1. Choose and apply adhesive


“In the same way as there are different tools for different jobs, there are also different adhesives,” says Amanda. “These will be defined by the materials being bonded, for example, glass-to-glass; metal-to-glass; or glass-to-stone.


“The other determining factor is the scale of the project. For example, a low viscosity glass to glass adhesive like Bohle Verifix LV740 will be suitable for a wide range of furniture applications and is straightforward to apply, entering the joint through capillary action.


“If you’re working on a larger project you might want to choose a medium viscosity adhesive like MV760, which can be supplied with spacer granules to prevent the adhesive from being forced out from the bond under pressure and can achieve a sheer strength load capacity of 25 newtons/mm2 .


“It’s simply about making the right choice because the technologies are there.



  1. Establish Pre-curing time

Pre-curing delivers an initial ‘fix’, holding bonded materials in place, allowing you to clean away any surplus adhesive before the final cure. This is done by exposing UV adhesive to UV light, generated by a UV lamp.


Pre-curing times are defined by the surfaces being bonded. A good way to establish pre-curing time, according to Amanda, is to run a test bond, applying the adhesive between thin glass lenses.  Hold these lenses beneath the light with a sample of the glass you will be bonding that day between and rub the surfaces together, recording the time from first contact to the point that they no longer move, to establish the pre-cure time.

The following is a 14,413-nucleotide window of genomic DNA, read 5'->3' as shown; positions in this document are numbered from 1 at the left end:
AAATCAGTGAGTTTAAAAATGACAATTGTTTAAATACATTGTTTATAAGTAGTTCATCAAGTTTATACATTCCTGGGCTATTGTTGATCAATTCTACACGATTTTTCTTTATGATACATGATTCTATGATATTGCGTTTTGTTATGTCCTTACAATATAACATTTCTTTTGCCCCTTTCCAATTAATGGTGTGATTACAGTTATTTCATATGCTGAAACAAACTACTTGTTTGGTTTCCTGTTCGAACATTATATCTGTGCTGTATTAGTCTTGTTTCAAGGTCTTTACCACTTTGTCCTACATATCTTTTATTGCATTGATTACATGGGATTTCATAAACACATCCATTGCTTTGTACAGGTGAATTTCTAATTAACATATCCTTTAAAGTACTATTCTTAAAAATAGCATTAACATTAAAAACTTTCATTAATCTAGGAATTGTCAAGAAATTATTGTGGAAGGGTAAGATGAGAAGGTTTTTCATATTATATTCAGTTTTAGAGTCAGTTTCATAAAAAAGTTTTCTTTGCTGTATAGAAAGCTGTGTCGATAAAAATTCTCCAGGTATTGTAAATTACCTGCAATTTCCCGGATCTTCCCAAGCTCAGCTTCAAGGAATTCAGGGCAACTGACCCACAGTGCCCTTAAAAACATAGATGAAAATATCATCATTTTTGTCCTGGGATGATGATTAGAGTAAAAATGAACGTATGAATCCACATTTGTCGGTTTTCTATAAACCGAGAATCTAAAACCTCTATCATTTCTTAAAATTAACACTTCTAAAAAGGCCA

1. Pre-curing


Having worked out your pre-curing time you need to expose all surfaces which are to be bonded to the same levels of UV light.


Bohle is again at the forefront of UV lamp technology. Its industry leading UVA Star tube lamps (BO5500380-90), deliver higher quality UV bonding cures .


A new high-intensity lightweight UV LED Hand Lamp (BO 5500358) is now available, which significantly cuts bonding times, making it ideal for industrial production while also delivering increased flexibility in bonding of metals to glass.


“There’s no transformer so it’s far more mobile but it also delivers an exceptional output. There’s no warm-up time, it delivers immediate high-outputs, significantly cutting pre-curing and curing times. This is something which clearly has the potential to deliver significant time savings when used in batch production.”




  1. Remove excess adhesive

Once pre-curing is complete, you can remove excess adhesive with Bohle UV Bonding cleaner, single-edge blades or fine-grade steel wool ahead of the final cure with the lamp.


  1. Final cure with the lamp

With pre-curing complete and excess adhesive removed, you can carry out the final lamp cure. This will vary depending on materials being bonded, the adhesive used and the lamp selected.  As a rough guide, most bonds require 3-5 minutes light exposure with a tube lamp and 1-2 minutes with a high intensity hand lamp.


This means that the bond is now almost at full strength and will be ready for full loads after a further 24 hours. It is good bonding practice to  build one day and ship the next.



“Glass furniture is very much on trend and with the right tools, the production process is straight forward,” says Amanda. “The value-add that UV bonding delivers, is what’s so significant, representing a major opportunity for glass processors, shopfitters and metal workers.” 


For more information or to join one of Bohle’s UV bonding seminars please email or call the customer services team free on 0800 616151 for more information.